At my high school, classes all seemed to be basic with really traditional teachers. Who taught well thought out lesson plans, with clearly important information. Most of the teachers had been teaching their materiel for many years now and had really known what they were talking about. That is not always the case in college. Don’t get me wrong some of my professors have taught as SSU for thirty years now, and their lectures seem to fly by. However some of my professors are just becoming teachers, and consequently some lectures aren’t always what I am expecting. Someone once told me, “You haven’t really figured out how to properly teach material, until you have lectured on it five times.” So you very well may be the first college level class your professor is teaching, and maybe they haven’t hit their stride yet. In addition you might not be used to the plethora of different teaching styles that all your new professors are throwing at you. This can all be really overwhelming in one lecture that only lasts for an hour and fifteen minutes.
In all truth, a lecture can go bad for so many different reasons. If your professor is a rambler, if they don’t have a clear lesson plan, if a class is too chatty or even not chatty enough a good discussion can be ruined. There are a lot of elements in the classroom setting that you will have no control over, but there are a few things that I always do to try to make the most out of my lecture time. I always take notes, no matter what. Whether there are slides or the professor is talking, chances are that something they say or write on the board will be on a test. So you might want to write it down. Also I would print out any slide presentation that your professor may have put on canvas, that way you can take additional notes directly on the slides. Furthermore if your professor is not integrating the slides into his or her lecture, you will have a hard copy to follow along with. By actively following along with the information presented by the professor, you might actually learn something you weren’t expecting. While laptops are useful and fun, I tend to notice my attention drifting in the wrong direction when I bring mine to a lecture. Facebook and Twitter may be way more interesting than a boring lecture, but if you made the choice to go to class you might as well pay attention and not tempt yourself.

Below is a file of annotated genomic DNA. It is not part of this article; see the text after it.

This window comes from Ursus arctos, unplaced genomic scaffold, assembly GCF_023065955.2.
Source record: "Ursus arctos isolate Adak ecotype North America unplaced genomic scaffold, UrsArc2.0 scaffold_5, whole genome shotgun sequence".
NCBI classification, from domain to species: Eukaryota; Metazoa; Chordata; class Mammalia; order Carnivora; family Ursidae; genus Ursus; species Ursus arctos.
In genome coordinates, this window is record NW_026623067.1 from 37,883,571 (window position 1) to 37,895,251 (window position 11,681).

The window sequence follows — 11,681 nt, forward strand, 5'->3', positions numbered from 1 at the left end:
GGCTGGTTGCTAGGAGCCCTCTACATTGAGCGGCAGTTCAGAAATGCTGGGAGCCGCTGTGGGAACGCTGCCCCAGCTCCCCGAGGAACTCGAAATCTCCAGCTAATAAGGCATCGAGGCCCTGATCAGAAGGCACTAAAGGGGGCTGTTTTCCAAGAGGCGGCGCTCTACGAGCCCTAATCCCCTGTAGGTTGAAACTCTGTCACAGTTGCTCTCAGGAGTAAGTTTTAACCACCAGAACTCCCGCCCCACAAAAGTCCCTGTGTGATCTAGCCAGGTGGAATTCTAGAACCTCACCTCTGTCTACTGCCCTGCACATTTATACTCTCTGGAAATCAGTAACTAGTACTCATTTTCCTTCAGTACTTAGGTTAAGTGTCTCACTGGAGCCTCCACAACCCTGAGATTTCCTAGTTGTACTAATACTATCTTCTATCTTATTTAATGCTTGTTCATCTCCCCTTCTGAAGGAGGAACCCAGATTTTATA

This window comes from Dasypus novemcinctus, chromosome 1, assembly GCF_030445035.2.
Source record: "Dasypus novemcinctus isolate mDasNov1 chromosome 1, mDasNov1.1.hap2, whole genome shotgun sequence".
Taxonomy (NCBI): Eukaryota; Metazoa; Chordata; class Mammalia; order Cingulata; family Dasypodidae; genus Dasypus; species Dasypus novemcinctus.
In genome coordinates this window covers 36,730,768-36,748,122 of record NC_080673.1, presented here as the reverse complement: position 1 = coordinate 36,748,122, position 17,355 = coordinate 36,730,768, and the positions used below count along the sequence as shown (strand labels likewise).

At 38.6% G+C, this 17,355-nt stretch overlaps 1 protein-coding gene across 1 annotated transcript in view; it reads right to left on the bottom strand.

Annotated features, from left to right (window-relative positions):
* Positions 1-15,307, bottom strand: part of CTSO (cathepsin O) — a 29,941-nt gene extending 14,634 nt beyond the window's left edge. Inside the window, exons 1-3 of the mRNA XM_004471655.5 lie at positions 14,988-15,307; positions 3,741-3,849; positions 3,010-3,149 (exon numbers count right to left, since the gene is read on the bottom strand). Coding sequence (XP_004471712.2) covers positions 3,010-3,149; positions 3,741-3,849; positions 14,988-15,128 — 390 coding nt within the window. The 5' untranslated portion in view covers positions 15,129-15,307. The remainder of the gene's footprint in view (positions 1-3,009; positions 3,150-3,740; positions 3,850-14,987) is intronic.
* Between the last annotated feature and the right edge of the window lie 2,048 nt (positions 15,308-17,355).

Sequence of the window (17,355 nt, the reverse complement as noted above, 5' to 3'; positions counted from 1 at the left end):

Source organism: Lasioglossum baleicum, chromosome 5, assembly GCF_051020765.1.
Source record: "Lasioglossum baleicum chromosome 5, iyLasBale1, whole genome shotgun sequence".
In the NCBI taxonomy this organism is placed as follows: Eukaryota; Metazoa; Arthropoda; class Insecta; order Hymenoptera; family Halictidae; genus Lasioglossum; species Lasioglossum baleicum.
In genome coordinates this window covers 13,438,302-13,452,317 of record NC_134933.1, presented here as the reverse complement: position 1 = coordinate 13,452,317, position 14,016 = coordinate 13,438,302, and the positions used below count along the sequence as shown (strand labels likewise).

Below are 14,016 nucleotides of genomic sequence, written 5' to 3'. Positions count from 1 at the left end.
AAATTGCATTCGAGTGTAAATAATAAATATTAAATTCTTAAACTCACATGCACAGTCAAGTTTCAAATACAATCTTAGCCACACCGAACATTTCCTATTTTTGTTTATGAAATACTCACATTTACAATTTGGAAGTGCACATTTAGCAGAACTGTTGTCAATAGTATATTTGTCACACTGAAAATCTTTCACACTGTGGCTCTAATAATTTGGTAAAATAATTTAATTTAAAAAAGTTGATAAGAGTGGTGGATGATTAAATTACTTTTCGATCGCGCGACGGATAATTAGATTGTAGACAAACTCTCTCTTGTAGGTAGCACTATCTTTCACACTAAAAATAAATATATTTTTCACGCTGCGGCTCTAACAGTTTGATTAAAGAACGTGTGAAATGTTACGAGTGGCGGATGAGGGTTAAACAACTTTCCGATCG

Lastly the best this to do in a bad lecture is to be vocal. This might take a bit of guts, and will take a little time before you feel comfortable doing so. But I have found that talking in a bad lecture or really any lecture, makes the whole class more integrated and helps the time pass more fluidly. Personally I am pursuing a Sociology minor, and I am taking my first elective this semester. At first I was really intimidated by all the comments my professor and peers were making, and I kind of dreaded going to class. However I starting talking to my peers before class, and by getting to know a lot of them it made me feel way more comfortable sharing my thoughts. Now instead of just showing up to call and listening, I am actually actively participating and feel like I am fully understanding the material through the discussions. Another one of my classes this semester is a major required math course. In the first few weeks of the semester, my professor would just read the information of the slides and move on. No one would say anything all class, and no questions would be asked. As we moved in to more difficult material I decided one day to start asking a ton of questions in class to see if it would change things. My over-asking one day seemed to jump start the class’s participation, because now in lecture the whole class along with myself asks questions, and the class in now way more manageable. By taking small steps in your own advancement of learning, you may help a whole class to improve its efficiency and environment during lecture.